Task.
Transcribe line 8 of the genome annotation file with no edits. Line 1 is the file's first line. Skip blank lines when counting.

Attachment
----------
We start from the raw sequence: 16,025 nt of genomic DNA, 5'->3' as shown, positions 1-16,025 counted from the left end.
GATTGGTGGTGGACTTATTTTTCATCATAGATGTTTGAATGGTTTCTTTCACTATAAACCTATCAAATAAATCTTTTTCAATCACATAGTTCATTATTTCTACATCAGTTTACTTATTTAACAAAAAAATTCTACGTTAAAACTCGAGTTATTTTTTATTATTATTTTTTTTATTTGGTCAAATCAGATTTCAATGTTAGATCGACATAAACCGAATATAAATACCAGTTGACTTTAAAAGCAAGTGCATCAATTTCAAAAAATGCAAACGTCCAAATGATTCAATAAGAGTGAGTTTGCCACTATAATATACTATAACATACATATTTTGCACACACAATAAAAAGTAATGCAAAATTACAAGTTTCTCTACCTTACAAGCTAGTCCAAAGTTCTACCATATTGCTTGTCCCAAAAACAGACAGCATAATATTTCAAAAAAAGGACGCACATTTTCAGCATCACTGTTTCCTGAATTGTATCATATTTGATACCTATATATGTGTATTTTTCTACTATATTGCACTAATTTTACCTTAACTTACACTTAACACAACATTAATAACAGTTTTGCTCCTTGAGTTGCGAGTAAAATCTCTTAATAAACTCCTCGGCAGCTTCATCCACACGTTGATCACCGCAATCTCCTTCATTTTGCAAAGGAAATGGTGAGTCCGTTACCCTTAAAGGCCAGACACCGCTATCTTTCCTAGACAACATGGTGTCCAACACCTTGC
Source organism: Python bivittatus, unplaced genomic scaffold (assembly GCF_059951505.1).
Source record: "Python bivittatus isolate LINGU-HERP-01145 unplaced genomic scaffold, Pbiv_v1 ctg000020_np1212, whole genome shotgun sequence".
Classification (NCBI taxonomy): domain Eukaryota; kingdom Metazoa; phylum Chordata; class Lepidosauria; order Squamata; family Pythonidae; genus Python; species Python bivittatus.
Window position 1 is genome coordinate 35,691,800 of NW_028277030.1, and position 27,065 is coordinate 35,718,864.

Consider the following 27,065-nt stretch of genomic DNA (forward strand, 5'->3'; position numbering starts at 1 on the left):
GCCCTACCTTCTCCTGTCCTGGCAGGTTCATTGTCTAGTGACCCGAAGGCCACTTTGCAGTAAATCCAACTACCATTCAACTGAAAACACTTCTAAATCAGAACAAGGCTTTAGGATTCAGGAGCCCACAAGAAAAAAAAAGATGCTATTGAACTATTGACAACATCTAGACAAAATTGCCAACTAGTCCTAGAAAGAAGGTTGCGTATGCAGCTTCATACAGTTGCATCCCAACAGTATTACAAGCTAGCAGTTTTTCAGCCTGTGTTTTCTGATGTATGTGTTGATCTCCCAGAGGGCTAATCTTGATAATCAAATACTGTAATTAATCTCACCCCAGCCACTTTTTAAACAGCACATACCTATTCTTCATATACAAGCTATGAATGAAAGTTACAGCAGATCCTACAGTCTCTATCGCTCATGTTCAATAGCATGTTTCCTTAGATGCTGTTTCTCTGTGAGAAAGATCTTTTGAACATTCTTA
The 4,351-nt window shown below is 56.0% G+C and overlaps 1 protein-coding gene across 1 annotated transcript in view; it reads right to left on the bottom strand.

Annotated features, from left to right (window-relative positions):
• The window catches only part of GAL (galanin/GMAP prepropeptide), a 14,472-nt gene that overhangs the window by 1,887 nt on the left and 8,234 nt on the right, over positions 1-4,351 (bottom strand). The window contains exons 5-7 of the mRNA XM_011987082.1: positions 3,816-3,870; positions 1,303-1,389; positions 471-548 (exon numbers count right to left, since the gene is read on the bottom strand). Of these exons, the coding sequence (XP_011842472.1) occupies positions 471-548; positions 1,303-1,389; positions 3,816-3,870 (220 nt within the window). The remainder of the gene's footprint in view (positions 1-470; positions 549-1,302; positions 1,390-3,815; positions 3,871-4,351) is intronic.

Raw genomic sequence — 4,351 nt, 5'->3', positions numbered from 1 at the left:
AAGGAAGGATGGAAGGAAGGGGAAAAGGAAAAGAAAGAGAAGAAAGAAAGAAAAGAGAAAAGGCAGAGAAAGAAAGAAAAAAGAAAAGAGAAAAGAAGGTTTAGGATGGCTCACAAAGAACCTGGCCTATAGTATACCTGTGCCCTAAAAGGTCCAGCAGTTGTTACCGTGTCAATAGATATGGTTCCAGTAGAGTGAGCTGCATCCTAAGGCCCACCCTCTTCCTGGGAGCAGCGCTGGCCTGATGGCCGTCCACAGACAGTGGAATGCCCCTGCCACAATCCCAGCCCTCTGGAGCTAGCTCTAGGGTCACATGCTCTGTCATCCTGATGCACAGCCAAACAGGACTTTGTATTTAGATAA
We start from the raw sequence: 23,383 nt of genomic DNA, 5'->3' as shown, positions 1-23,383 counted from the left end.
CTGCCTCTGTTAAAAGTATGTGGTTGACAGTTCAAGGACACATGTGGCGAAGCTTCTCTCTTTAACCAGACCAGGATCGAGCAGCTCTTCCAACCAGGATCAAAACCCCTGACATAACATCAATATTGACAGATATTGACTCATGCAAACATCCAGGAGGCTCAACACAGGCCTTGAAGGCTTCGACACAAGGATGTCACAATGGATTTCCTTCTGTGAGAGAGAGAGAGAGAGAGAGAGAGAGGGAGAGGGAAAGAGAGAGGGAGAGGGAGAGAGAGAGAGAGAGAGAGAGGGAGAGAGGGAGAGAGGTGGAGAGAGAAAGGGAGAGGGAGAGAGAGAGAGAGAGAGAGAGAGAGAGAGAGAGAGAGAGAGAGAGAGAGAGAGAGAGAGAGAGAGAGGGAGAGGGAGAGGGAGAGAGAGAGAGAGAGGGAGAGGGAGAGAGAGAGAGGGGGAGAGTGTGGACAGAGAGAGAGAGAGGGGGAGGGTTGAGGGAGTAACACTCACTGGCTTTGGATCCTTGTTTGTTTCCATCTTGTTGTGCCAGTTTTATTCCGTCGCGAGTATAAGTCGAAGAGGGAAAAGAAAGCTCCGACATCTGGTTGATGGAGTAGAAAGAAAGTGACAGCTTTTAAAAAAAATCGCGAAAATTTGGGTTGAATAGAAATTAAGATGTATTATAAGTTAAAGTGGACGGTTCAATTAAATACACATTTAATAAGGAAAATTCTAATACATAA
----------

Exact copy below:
GCCCTACCTTCTCCTGTCCTGGCAGGTTCATTGTCTAGTGACCCGAAGGCCACTTTGCAGTAAATCCAACTACCATTCAACTGAAAACACTTCTAAATCAGAACAAGGCTTTAGGATTCAGGAGCCCACAAGAAAAAAAAAGATGCTATTGAACTATTGACAACATCTAGACAAAATTGCCAACTAGTCCTAGAAAGAAGGTTGCGTATGCAGCTTCATACAGTTGCATCCCAACAGTATTACAAGCTAGCAGTTTTTCAGCCTGTGTTTTCTGATGTATGTGTTGATCTCCCAGAGGGCTAATCTTGATAATCAAATACTGTAATTAATCTCACCCCAGCCACTTTTTAAACAGCACATACCTATTCTTCATATACAAGCTATGAATGAAAGTTACAGCAGATCCTACAGTCTCTATCGCTCATGTTCAATAGCATGTTTCCTTAGATGCTGTTTCTCTGTGAGAAAGATCTTTTGAACATTCTTA